In August of 1950, Modern Mechanix magazine ran an article called "I Shampoo the Sidewalks of New York," written by ex-sweater manufacturer Louis Schwartz, who ran the Sidewalk Sanitation Service (S.S.S.). He launched the service in 1949, with just one NYC department store manager letting him restore his sidewalks to a sparkling state (he claimed his "scientific, mechanized methods" would "restore beauty" to the pavement). By the time he wrote the article, he had many of New York’s leading stores and hotels on board, stretching over 40 city blocks; he was also The New Yorker's Talk of the Town in 1953.

He began his project by creating the perfect cleaning solution; he writes, "Every night for a couple of weeks I stationed myself in front of Bergdorf Goodman, poured on the detergent, then scrubbed away with a brush. After scouring for a while and noting the effect on the pavement, I’d go home."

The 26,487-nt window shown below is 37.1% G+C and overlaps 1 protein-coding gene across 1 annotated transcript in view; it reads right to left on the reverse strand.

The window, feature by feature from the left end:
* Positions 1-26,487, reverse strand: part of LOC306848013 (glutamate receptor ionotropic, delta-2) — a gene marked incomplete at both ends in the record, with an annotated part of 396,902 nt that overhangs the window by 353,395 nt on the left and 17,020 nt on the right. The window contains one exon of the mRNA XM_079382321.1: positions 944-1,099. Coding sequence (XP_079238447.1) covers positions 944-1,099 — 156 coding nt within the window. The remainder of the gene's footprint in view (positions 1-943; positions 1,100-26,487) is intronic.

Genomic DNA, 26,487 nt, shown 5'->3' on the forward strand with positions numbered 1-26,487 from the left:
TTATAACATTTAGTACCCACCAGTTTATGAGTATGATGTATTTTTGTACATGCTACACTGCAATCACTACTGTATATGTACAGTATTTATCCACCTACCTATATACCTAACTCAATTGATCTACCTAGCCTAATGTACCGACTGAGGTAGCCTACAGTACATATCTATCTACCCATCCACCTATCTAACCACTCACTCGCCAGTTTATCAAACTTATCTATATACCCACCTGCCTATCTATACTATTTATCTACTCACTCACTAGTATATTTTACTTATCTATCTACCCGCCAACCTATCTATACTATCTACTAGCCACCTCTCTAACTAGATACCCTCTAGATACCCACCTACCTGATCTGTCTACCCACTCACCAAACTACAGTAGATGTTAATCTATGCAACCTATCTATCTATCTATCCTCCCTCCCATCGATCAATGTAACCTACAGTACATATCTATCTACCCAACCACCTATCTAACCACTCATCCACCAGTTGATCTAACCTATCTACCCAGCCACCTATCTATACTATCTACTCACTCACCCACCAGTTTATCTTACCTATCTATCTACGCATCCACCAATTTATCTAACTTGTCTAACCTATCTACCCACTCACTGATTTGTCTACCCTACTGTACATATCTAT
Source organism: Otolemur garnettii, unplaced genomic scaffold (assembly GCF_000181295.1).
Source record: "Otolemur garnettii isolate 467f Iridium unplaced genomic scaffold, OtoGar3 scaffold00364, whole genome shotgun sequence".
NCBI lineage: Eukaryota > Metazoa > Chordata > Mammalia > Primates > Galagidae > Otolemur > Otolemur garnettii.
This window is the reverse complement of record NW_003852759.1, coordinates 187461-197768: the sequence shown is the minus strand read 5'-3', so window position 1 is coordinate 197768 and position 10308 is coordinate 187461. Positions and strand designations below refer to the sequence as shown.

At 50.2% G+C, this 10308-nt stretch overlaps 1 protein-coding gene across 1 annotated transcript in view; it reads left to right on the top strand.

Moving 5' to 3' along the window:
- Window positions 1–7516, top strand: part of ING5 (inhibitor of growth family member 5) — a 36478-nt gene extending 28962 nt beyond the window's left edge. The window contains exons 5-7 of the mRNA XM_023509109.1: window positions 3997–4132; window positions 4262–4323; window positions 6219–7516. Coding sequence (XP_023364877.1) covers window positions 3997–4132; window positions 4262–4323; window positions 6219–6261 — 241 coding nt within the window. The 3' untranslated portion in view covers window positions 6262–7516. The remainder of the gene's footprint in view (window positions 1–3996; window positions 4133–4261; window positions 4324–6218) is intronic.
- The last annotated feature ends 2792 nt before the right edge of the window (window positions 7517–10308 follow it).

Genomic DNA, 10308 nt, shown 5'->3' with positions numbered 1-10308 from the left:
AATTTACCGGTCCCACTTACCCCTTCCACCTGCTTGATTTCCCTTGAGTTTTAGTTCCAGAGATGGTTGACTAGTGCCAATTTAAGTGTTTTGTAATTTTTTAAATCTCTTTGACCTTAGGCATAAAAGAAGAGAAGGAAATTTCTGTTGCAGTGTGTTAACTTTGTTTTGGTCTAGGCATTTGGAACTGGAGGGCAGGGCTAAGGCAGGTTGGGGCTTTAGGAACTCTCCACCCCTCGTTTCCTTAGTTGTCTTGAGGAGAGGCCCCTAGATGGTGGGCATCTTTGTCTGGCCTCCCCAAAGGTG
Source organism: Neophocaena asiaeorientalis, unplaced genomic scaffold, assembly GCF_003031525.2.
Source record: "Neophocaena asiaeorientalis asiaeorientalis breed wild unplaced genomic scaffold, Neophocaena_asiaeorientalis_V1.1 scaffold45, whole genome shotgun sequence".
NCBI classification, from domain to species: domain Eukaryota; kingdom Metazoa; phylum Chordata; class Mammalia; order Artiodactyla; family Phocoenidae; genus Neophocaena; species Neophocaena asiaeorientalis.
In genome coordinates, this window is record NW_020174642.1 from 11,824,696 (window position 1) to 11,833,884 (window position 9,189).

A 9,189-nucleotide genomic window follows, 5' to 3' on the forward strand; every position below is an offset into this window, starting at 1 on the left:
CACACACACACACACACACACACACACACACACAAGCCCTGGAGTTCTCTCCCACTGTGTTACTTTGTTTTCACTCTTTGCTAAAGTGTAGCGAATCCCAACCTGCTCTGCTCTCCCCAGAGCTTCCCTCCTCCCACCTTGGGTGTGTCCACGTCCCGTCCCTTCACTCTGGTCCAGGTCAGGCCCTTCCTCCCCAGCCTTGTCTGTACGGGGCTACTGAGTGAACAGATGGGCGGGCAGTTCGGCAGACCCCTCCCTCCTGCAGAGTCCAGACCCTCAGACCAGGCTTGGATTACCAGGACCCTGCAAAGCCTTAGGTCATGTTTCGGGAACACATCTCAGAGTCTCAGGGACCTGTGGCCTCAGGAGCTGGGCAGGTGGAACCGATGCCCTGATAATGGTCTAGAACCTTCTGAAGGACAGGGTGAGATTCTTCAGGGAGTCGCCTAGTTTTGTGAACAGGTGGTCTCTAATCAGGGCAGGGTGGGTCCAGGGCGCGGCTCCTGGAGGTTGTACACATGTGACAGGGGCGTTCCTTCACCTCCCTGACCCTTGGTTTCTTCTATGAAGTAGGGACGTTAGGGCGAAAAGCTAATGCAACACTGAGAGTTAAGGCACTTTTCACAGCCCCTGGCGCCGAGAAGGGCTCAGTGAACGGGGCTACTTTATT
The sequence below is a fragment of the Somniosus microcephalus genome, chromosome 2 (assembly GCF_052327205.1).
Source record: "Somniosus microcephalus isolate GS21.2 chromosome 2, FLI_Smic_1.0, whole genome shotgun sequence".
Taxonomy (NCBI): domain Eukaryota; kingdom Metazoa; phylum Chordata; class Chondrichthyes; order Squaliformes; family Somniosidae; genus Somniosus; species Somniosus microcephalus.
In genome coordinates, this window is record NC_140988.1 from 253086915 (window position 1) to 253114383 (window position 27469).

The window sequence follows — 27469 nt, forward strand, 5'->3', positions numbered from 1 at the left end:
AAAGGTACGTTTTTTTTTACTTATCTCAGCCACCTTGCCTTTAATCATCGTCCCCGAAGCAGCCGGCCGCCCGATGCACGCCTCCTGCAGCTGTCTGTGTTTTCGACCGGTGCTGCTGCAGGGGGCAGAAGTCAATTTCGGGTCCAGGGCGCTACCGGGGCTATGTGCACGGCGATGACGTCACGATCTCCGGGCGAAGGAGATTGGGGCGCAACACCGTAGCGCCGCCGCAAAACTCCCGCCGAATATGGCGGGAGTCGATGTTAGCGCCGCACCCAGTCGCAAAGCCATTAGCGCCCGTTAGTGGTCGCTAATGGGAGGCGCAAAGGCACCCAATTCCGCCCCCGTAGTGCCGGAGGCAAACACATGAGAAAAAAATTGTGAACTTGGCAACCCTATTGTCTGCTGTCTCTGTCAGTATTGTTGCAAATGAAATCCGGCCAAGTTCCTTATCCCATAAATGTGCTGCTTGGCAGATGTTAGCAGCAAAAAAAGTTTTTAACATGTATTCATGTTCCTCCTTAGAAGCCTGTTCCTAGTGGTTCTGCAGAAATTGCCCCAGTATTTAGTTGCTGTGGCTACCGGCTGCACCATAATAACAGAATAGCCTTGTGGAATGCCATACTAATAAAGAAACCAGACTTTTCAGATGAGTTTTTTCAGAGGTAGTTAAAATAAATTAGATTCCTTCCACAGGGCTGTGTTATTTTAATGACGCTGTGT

Eventually he moved on to help design the scrubbing machines (which he says were based off of the city's own street cleaning machines at the time; they were first introduced in 1855), and eventually he got permission from the city to use them. In the end he started up his business for a grand total of about $15K, and received accolades from locals—including one woman who told him "she would personally go and speak to the mayor and ask him to duplicate our service on all the streets of New York."

So what came of Schwartz? He was the Talk of the Town again in 1962, when The New Yorker reported on one of his new inventions, noting that he sold his cleaning business in 1957, picked up a BS degree from Columbia, and was working towards a Master's degree in political sociology.